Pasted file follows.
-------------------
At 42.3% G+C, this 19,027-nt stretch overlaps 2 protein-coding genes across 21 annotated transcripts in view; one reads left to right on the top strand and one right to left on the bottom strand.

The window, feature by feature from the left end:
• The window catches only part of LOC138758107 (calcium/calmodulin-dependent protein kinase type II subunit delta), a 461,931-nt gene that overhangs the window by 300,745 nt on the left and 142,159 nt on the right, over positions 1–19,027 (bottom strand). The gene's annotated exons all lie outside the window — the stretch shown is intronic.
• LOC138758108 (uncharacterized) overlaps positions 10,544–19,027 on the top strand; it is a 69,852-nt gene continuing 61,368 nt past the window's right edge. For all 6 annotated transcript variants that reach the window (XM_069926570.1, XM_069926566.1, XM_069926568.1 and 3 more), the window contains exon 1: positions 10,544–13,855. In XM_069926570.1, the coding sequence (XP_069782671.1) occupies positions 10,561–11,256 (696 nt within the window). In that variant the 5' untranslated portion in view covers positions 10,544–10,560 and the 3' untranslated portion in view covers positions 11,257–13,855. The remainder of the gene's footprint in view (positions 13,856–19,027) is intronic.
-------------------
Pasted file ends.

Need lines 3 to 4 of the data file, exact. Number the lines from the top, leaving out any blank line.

• The window catches only part of LOC138758107 (calcium/calmodulin-dependent protein kinase type II subunit delta), a 461,931-nt gene that overhangs the window by 300,745 nt on the left and 142,159 nt on the right, over positions 1–19,027 (bottom strand). The gene's annotated exons all lie outside the window — the stretch shown is intronic.
• LOC138758108 (uncharacterized) overlaps positions 10,544–19,027 on the top strand; it is a 69,852-nt gene continuing 61,368 nt past the window's right edge. For all 6 annotated transcript variants that reach the window (XM_069926570.1, XM_069926566.1, XM_069926568.1 and 3 more), the window contains exon 1: positions 10,544–13,855. In XM_069926570.1, the coding sequence (XP_069782671.1) occupies positions 10,561–11,256 (696 nt within the window). In that variant the 5' untranslated portion in view covers positions 10,544–10,560 and the 3' untranslated portion in view covers positions 11,257–13,855. The remainder of the gene's footprint in view (positions 13,856–19,027) is intronic.